What a Plant Knows A Field Guide to the Senses, by Chamovitz, Daniel
- ISBN: 9780374533885 | 0374533881
- Cover: Paperback
- Copyright: 4/30/2013
Daniel Chamovitz, Ph.D., is the director of the Manna Center for Plant Biosciences at Tel Aviv University. He has served as a visiting scientist at Yale University and at the Fred Hutchinson Cancer Research Center, and has lectured at universities around the world. His research has appeared in leading scientific journals. Chamovitz lives with his wife and three children in Hod HaSharon, Israel.
ONEWhat a Plant SeesShe turns, always, towards the sun, though her roots hold her fast, and, altered, loves unaltered.--Ovid, Metamorphoses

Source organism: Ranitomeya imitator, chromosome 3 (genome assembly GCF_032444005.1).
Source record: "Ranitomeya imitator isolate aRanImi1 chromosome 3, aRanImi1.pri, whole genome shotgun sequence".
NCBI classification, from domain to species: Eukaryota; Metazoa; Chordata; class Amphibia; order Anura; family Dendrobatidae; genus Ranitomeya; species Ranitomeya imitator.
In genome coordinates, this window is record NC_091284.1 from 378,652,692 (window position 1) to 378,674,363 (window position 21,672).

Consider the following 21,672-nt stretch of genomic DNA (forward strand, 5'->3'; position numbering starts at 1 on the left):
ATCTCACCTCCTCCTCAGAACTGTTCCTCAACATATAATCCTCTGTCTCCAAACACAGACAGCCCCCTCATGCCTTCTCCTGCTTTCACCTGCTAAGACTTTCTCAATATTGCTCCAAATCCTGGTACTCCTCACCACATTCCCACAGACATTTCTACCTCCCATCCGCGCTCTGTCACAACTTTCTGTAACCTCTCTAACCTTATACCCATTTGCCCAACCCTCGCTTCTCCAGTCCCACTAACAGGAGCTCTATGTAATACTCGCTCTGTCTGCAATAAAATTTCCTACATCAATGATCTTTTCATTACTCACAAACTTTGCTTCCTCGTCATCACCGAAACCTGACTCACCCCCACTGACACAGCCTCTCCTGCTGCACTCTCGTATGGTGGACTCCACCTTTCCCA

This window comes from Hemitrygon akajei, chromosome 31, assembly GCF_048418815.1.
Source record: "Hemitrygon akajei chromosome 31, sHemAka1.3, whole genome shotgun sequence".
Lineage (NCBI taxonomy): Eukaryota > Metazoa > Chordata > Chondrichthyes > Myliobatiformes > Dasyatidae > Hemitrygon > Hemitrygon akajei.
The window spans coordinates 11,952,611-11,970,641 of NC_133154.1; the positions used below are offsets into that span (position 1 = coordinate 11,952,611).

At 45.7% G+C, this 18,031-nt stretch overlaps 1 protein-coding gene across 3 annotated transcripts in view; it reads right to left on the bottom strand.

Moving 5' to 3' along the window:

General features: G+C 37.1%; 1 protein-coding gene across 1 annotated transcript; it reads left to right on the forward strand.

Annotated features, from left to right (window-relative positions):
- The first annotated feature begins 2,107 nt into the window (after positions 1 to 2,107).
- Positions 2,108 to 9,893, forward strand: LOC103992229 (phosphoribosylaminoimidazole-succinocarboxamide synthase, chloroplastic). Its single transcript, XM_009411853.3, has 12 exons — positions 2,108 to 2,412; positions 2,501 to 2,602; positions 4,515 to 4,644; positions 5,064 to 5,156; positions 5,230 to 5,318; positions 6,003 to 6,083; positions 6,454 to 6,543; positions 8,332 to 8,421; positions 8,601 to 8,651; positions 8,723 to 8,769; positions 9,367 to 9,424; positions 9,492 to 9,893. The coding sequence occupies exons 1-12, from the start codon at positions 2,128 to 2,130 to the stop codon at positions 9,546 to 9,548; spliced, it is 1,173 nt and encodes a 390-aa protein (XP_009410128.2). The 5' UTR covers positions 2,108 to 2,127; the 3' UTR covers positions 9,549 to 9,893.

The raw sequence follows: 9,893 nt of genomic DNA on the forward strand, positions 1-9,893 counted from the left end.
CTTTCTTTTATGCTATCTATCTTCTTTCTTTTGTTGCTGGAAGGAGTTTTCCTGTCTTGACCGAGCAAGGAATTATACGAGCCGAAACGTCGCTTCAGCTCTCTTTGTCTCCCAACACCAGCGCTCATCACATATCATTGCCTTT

Think about this: plants see you.In fact, plants monitor their visible environment all the time. Plants see if you come near them; they know when you stand over them. They even know if you're wearing a blue or a red shirt. They know if you've painted your house or if you've moved their pots from one side of the living room to the other.Of course plants don't "see" in pictures as you or I do. Plants can't discern between a slightly balding middle-aged man with glasses and a smiling little girl with brown curls. But they do see light in many ways and colors that we can only imagine. Plants see the same ultraviolet light that gives us sunburns and infrared light that heats us up. Plants can tell when there's very little light, like from a candle, or when it's the middle of the day, or when the sun is about to set into the horizon. Plants know if the light is coming from the left, the right, or from above. They know if anotherplant has grown over them, blocking their light. And they know how long the lights have been on.So, can this be considered "plant vision"? Let's first examine what vision is for us. Imagine a person born blind, living in total darkness. Now imagine this person being given the ability to discriminate between light and shadow. This person could differentiate between night and day, inside and outside. These new senses would definitely be considered rudimentary sight and would enable new levels of function. Now imagine this person being able to discern color. She can see blue above and green below. Of course this would be a welcome improvement over darkness or being able to discern only white or gray. I think we can all agree that this fundamental change--from total blindness to seeing color--is definitely "vision" for this person.Merriam-Webster's defines "sight" as "the physical sense by which light stimuli received by the eye are interpreted by the brain and constructed into a representation of the position, shape, brightness, and usually color of objects in space." We see light in what we define as the "visual spectra." Light is a common, understandable synonym for the electromagnetic waves in the visible spectrum. This means that light has properties shared with all other types of electrical signals, such as micro- and radio waves. Radio waves for AM radio are very long, almost half a mile in length. That's why radio antennas are many stories tall. In contrast, X-ray waves are very, very short, one trillion times shorter than radio waves, which is why they pass so easily through our bodies.Light waves are somewhere in the middle, between 0.0000004 and 0.0000007 meter long. Blue light is the shortest, while red light is the longest, with green, yellow, and orange in the middle. (That's why the color pattern of rainbows is alwaysoriented in the same direction--from the colors with short waves, like blue, to the colors with long waves, like red.) These are the electromagnetic waves we "see" because our eyes have special proteins called photoreceptors that know how to receive this energy, to absorb it, the same way that an antenna absorbs radio waves.The retina, the layer at the back of our eyeballs, is covered with rows and rows of these receptors, sort of like the rows and rows of LEDs in flat-screen televisions or sensors in digital cameras. Each point on the retina has photoreceptors called rods, which are sensitive to all light, and photoreceptors called cones, which respond to different colors of light. Each cone or rod responds to the light focused on it. The human retina contains about 125 million rods and 6 million cones, all in an area about the size of a passport photo. That's equivalent to a digital camera with a resolution of 130 megapixels. This huge number of receptors in such a small area gives us our high visual resolution. For comparison, the highest-resolution outdoor LED displays contain only about 10,000 LEDs per square meter, and common digital cameras have a resolution of only about 8 megapixels.Rods are more sensitive to light and enable us to see at night and under low-light conditions but not in color. Cones allow us to see different colors in bright light since cones come in three flavors--red, green, and blue. The major difference between these different photoreceptors is the specific chemical they contain. These chemicals, called rhodopsin in rods and photopsins in cones, have a specific structure that enables them to absorb light of different wavelengths. Blue light is absorbed by rhodopsin and the blue photopsin; red light by rhodopsin and the red photopsin. Purple light is absorbed by rhodopsin, blue photopsin, and red photopsin, but not green photopsin, and so on. Once the rod or cone absorbs the light, it sends a signal to the brain thatprocesses all of the signals from the millions of photoreceptors into a single coherent picture.Blindness results from defects at many stages: from light perception by the retina due to a physical problem in its structure; from the inability to sense the light (because of problems in the rhodopsin and photopsins, for example); or in the ability to transfer the information to the brain. People who are color-blind for red, for example, don't have any red cones. Thus the red signals are not absorbed and passed on to the brain. Human sight involves cells that absorb the light, and the brain then processes this information, which we in turn respond to. So what happens in plants?Darwin the BotanistIt's not widely known that for the twenty years following his publication of the landmark On the Origin of Species, Charles Darwin conducted a series of experiments that still influence research in plants to this day.Darwin was fascinated by the effects of light on plant growth, as was his son Francis. In his final book, The Power of Movement in Plants, Darwin wrote: "There are extremely few [plants], of which some part ... does not bend toward lateral light." Or in less verbose modern English: almost all plants bend toward light. We see that happen all the time in houseplants that bow and bend toward rays of sunshine coming in from the window. This behavior is called phototropism. In 1864 a contemporary of Darwin's, Julius von Sachs, discovered that blue light is the primary color that induces phototropism in plants, while plants are generally blind to other colors that have little effect on theirbending toward light. But no one knew at that time how or which part of a plant sees the light coming from a particular direction.In a very simple experiment, Darwin and his son showed that this bending was due not to photosynthesis, the process whereby plants turn light into energy, but rather to some inherent sensitivity to move toward light. For their experiment, the two Darwins grew a pot of canary grass in a totally dark room for several days. Then they lit a very small gas lamp twelve feet from the pot and kept it so dim that they "could not see the seedlings themselves, nor see a pencil line on paper." But after only three hours, the plants had obviously curved toward the dim light. The curving always occurred at the same part of the young plant, an inch or so below the tip.This led them to question which part of the plant saw the light. The Darwins carried out what has become a classic experimentin botany. They hypothesized that the "eyes" of the plant were found at the seedling tip and not at the part of the seedling that bends. They checked phototropism in five different seedlings, illustrated by the following diagram:a. The first seedling was untreated and shows that the conditions of the experiment are conducive to phototropism.b. The second had its tip pruned off.c. The third had its tip covered with a lightproof cap.d. The fourth had its tip covered with a clear glass cap.e. The fifth had its middle section covered by a lightproof tube.They carried out the experiment on these seedlings in the same conditions as their initial experiment, and of course the untreated seedling bent toward the light. Similarly, the seedling with the lightproof tube around its middle (see e above) bent toward the light. If they removed the tip of a seedling, however, or covered it with a lightproof cap, it went blind and couldn't bend toward the light. Then they witnessed the behavior of theplant in scenario four (d): this seedling continued to bend toward the light even though it had a cap on its tip. The difference here was that the cap was clear. The Darwins realized that the glass still allowed the light to shine onto the tip of the plant. In one simple experiment, published in 1880, the two Darwins proved that phototropism is the result of light hitting the tip of a plant's shoot, which sees the light and transfers this information to the plant's midsection to tell it to bend in that direction. The Darwins had successfully demonstrated rudimentary sight in plants.Maryland Mammoth: The Tobacco That Just Kept GrowingSeveral decades later, a new tobacco strain cropped up in the valleys of southern Maryland and reignited interest in the ways that plants see the world. These valleys have been home to some of America's greatest tobacco farms since the first settlers arrived at the end of the seventeenth century. Tobacco farmers, learning from the Native tribes such as the Susquehannock, who had grown tobacco for centuries, would plant their crop in the spring and harvest it in late summer. Some of the plants weren't harvested for their leaves and made flowers that provided the seed for the next year's crop. In 1906, farmers began to notice a new strain of tobacco that never seemed to stop growing. It could reach fifteen feet in height, produce almost a hundred leaves, and would only stop growing when the frosts set in. On the surface, such a robust, ever-growing plant would seem a boon to tobacco farmers. But as is so often the case, this new strain, aptly named Maryland Mammoth, was like the two-faced Roman god Janus. On the one hand, it never stopped growing; on the other,it rarely flowered, meaning farmers couldn't harvest seed for the next year's crop.In 1918, Wightman W. Garner and Harry A. Allard, two scientists at the U.S. Department of Agriculture, set out to determine why Maryland Mammoth didn't know when to stop making leaves and start making flowers and seeds instead. They planted the Maryland Mammoth in pots and left one group outside in the fields. The other group was put in the field during the day but moved to a dark shed every afternoon. Simply limiting the amount of light the plants saw was enough to cause Maryland Mammoth to stop growing and start flowering. In other words, if Maryland Mammoth was exposed to the long days of summer, itwould keep growing leaves. But if it experienced artificially shorter days, then it would flower.This phenomenon, called photoperiodism, gave us the first strong evidence that plants measure how much light they take in. Other experiments over the years have revealed that many plants, just like the Mammoth, flower only if the day is short; they are referred to as "short-day" plants. Such short-day plants include chrysanthemums and soybeans. Some plants need a long day to flower; irises and barley are considered "long-day" plants. This discovery meant that farmers could now manipulate flowering to fit their schedules by controlling the light that a plant sees. It's not surprising that farmers in Florida soon figured out that they could grow Maryland Mammoth for many months (without the effects of frost encountered in Maryland) and that the plants would eventually flower in the fields in midwinter when the days were shortest.What a Difference a (Short) Day MakesThe concept of photoperiodism sparked a rush of activity among scientists who were brimming with follow-up questions: Do plants measure the length of the day or the night? And what color of light are plants seeing?Around the time of World War II, scientists discovered that they could manipulate when plants flowered simply by quickly turning the lights on and off in the middle of the night. They could take a short-day plant like the soybean and keep it from making flowers in short days if they turned on the lights for only a few minutes in the middle of the night. On the other hand, the scientists could cause a long-day plant like the iris to makeflowers even in the middle of the winter (during short days, when it shouldn't normally flower), if in the middle of the night they turned on the lights for just a few moments. These experiments proved that what a plant measures is not the length of the day but the length of the continuous period of darkness.Using this technique, flower farmers can keep chrysanthemums from flowering until just before Mother's Day, which is the optimal time to have them burst onto the spring flower scene. Chrysanthemum farmers have a problem since Mother's Day comes in the spring but the flowers normally blossom in the fall as the days get shorter. Fortunately, chrysanthemums grown in greenhouses can be kept from flowering by turning on the lights for a few minutes at night throughout the fall and winter. Then ... boom ... two weeks before Mother's Day, the farmers stop turning on the lights at night, and all the plants start to flower at once, ready for harvest and shipping.These scientists were curious about the color of light that the plants saw. What they discovered was surprising: the plants, and it didn't matter which ones were tested, only responded to a flash of red during the night. Blue or green flashes during the night wouldn't influence when the plant flowered, but only a few seconds of red would. Plants were differentiating between colors: they were using blue light to know which direction to bend in and red light to measure the length of the night.Then, in the early 1950s, Harry Borthwick and his colleagues in the USDA lab where Maryland Mammoth was first studied made the amazing discovery that far-red light--light that has wavelengths that are a bit longer than bright red and is most often seen, just barely, at dusk--could cancel the effect of the red light on plants. Let me spell this out more clearly: if you takeirises, which normally don't flower in long nights, and give them a shot of red light in the middle of the night, they'll make flowers as bright and as beautiful as any iris in a nature preserve. But if you shine far-red light on them right after the pulse of red, it's as if they never saw the red light to begin with. They won't flower. If you then shine red light on them after the far-red, they will. Hit them again with far-red light, and they won't. And so on. We're also not talking about lots of light; a few seconds of either color is enough. It's like a light-activated switch: The red light turns on flowering; the far-red light turns it off. If you flip the switch back and forth fast enough, nothing happens. On a more philosophical level, we can say that the plant remembers the last color it saw.By the time John F. Kennedy was elected president, Warren L. Butler and colleagues had demonstrated that a single photoreceptor in plants was responsible for both the red and the far-red effects. They called this receptor "phytochrome," meaning "plant color." In its simplest model, phytochrome is the light-activated switch. Red light activates phytochrome, turning it into a form primed to receive far-red light. Far-red light inactivates phytochrome, turning it into a form primed to receive red light. Ecologically, this makes a lot of sense. In nature, the last light any plant sees at the end of the day is far-red, and this signifies to the plant that it should "turn off." In the morning, it sees red light and it wakes up. In this way a plant measures how long ago it last saw red light and adjusts its growth accordingly. Exactly which part of the plant sees the red and far-red light to regulate flowering?We know from Darwin's studies of phototropism that the "eye" of a plant is in its tip while the response to the light occursin the stem. So we might conclude, then, that the "eye" for photoperiodism is also in the tip of the plant. Surprisingly, this isn't the case. If in the middle of the night you shine a beam of light on different parts of the plant, you discover that it's sufficient to illuminate any single leaf in order to regulate flowering in the entire plant. On the other hand, if all the leaves are pruned, leaving only the stem and the apex, the plant is blind to any flashes of light, even if the entire plant is illuminated. If the phytochrome in a single leaf sees red light in the middle of the night, it's as if the entire plant were illuminated. Phytochrome in the leaves receives the light cues and initiates a mobile signal that propagates throughout the plant and induces flowering.Blind Plants in the Age of GeneticsWe have four different types of photoreceptors in our eyes: rhodopsin for light and shadows, and three photopsins for red, blue, and green. We also have a fifth light receptor called cryptochrome that regulates our internal clocks. So far we've seen that plants also have multiple photoreceptors: they see directional blue light, which means they must have at last one blue-light photoreceptor, now known as phototropin, and they see red and far-red light for flowering, which points to at least one phytochrome photoreceptor. But in order to determine just how many photoreceptors plants possess, scientists had to wait for the era of molecular genetics, which began several decades after the discovery of phytochrome.The approach spearheaded in the early 1980s by Maarten Koornneef at Wageningen University in Holland, and repeated and refined in numerous labs, used genetics to understand plantsight. Koornneef asked a simple question: What would a "blind" plant look like? Plants grown in darkness or dim light are taller than those grown in bright light. If you ever took care of bean sprouts for a sixth-grade science experiment, you'd know that the plants in the hall closet grew up tall, spindly, and yellow, but the ones out on the playground were short, vigorous, and green. This makes sense because plants normally elongate in darkness, when they're trying to get out of the soil into the light or when they're in the shade and need to make their way to the unobstructed light. If Koornneef could find a blind mutant plant, perhaps it would be tall in bright light as well. If he could identify and grow blind mutant plants, he would be able to use genetics to figure out what was wrong with them.He carried out his experiments on Arabidopsis thaliana, a small laboratory plant similar to wild mustard. He treated a batch of arabidopsis seeds with chemicals known to induce mutations in DNA (and also cause cancer in laboratory rats) and then grew the seedlings under various colors of light and looked for mutant seedlings that were taller than the others. He found many of them. Some of the mutant plants grew taller under blue light, but were of normal height when grown under red light. Some were taller under red light but normal under blue. Some were taller under UV light but normal under all other kinds, and some were taller under red and blue lights. A few were taller only under dim light, while others were taller only under bright-light conditions.Many of these mutants that were blind to specific colors of light were defective in the particular photoreceptors that absorb the light. A plant that had no phytochrome grew in red light as if it were in the dark. Surprisingly, a few of the photoreceptors came in pairs, with one being specific for dim light and the otherspecific for bright light. To make a long and complex story short, we now know that arabidopsis has at least eleven different photoreceptors: some tell a plant when to germinate, some tell it when to bend to the light, some tell it when to flower, and some let it know when it's nighttime. Some let the plant know that there's a lot of light hitting it, some let it know that the light is dim, and some help it keep time.1So plant vision is much more complex than human sight at the level of perception. Indeed, light for a plant is much more than a signal; light is food. Plants use light to turn water and car-bondioxide into sugars that in turn provide food for all animals. But plants are sessile, unmoving organisms as well. They are literally rooted in one place, unable to migrate in search of food. To compensate for this sessile life, plants must have the ability to find their food--to seek out and capture light. That means they need to know where the light is, and rather than moving toward the food, as an animal would, a plant grows toward its food.A plant needs to know if another plant has grown above it, filtering out the light for photosynthesis. If a plant senses that it is in the shade, it will start growing faster to get out. And plants need to survive, which means they need to know when to "hatch" out of their seeds and when to reproduce. Many types of plants start growing in the spring, just as many mammals give birth then. How do plants know when the spring has started? Phytochrome tells them that the days are getting progressively longer. Plants also flower and set seed in the fall before the snow comes. How do they know it's autumn? Phytochrome tells them that the nights are getting longer.What Plants and Humans SeePlants must be aware of the dynamic visual environment around them in order to survive. They need to know the direction, amount, duration, and color of light to do so. Plants undoubtedly detect visible (and invisible) electromagnetic waves. While we can detect electromagnetic waves in a relatively tight spectrum, plants detect ones that are both shorter and longer than those we can detect. Although plants see a much larger spectrum than we do, they don't see in pictures. Plants don't have a nervous system that translates light signals into pictures. Instead, they translatelight signals into different cues for growth. Plants don't have eyes, just as we don't have leaves.2But we can both detect light.Sight is the ability not only to detect electromagnetic waves but also the ability to respond to these waves. The rods and cones in our retinas detect the light signal and transfer this information to the brain, and we respond to the information. Plants are also able to translate the visual signal into a physiologically recognizable instruction. It wasn't enough that Darwin's plants saw the light in their tips; they had to absorb this light and then somehow translate it into an instruction that told the plant to bend. They needed to respond to the light. The complex signals arising from multiple photoreceptors allow a plant to optimally modulate its growth in changing environments, just as our four photoreceptors allow our brains to make pictures that enable us to interpret and respond to our changing environments.To put things in a broader perspective: plant phytochrome and human red photopsin are not the same photoreceptor; while they both absorb red light, they are different proteins with different chemistries. What we see is mediated through photoreceptors found only in other animals. What a daffodil sees is mediated through photoreceptors found only in plants. But the plant and human photoreceptors are similar in that they all consist of a protein connected to a chemical dye that absorbs the light; these are the physical limitations required for a photoreceptor to work.But there are exceptions to every rule, and despite billions of years of independent evolution plant and animal visual systems do have some things in common. Both animals and plants con-tainblue-light receptors called cryptochromes.3 Cryptochrome has no effect on phototropism in plants, but it plays several other roles in regulating plant growth, one of which is its control over a plant's internal clock. Plants, like animals, have an internal clock called the "circadian clock" that is in tune with normal day-night cycles. In our case, this internal clock regulates all parts of our life, from when we're hungry, when we have to go to the bathroom, when we're tired, and when we feel energetic. These daily changes in our body's behavior are called circadian rhythms, because they continue on a roughly twenty-four-hour cycle even if we keep ourselves in a closed room that never gets sunlight. Flying halfway around the world puts our circadian clock out of sync with the day-night signals, a phenomenon we call jet lag. The circadian clock can be reset by light, but this takes a few days. This is also why spending time outside in the light helps us recover from jet lag faster than spending time in a dark hotel room.Cryptochrome is the blue-light receptor primarily responsible for the resetting of our circadian clocks by light. Cryptochrome absorbs blue light and then signals the cell that it's daytime. Plants also have internal circadian clocks that regulate many plant processes, including leaf movements and photosyn-thesis.If we artificially change a plant's day-night cycle, it also goes through jet lag (but doesn't get grumpy), and it takes a few days for it to readjust. For example, if a plant's leaves normally close in the late afternoon and open in the morning, reversing its light-dark cycle will initially lead to its leaves opening in the dark (at the time that used to be day) and closing in the light (at the time that used to be night). This opening and closing of leaves will readjust to the new light-dark patterns within a few days.The plant cryptochrome, just like the cryptochrome in fruit flies and mice, has a major role in coordinating external light signals with the internal clock. At this basic level of blue-light control of circadian rhythms, plants and humans "see" in essentially the same way. From an evolutionary perspective, this amazing form of conservation of cryptochrome function is actually not so surprising. Circadian clocks developed early in evolution in single-celled organisms, before the animal and the plant kingdoms split off. These original clocks probably functioned to protect the cells from damage induced by high UV radiation. In this early clock, an ancestral cryptochrome monitored the light environment and relegated cell division to the night. Relatively simple clocks are even found today in most single-celled organisms, including bacteria and fungi. The evolution of light perception continued from this one common photoreceptor in all organisms and diverged into the two distinct visual systems that distinguish plants from animals. What may be more surprising, though, is that plants also smell ...Copyright © 2012 by Daniel Chamovitz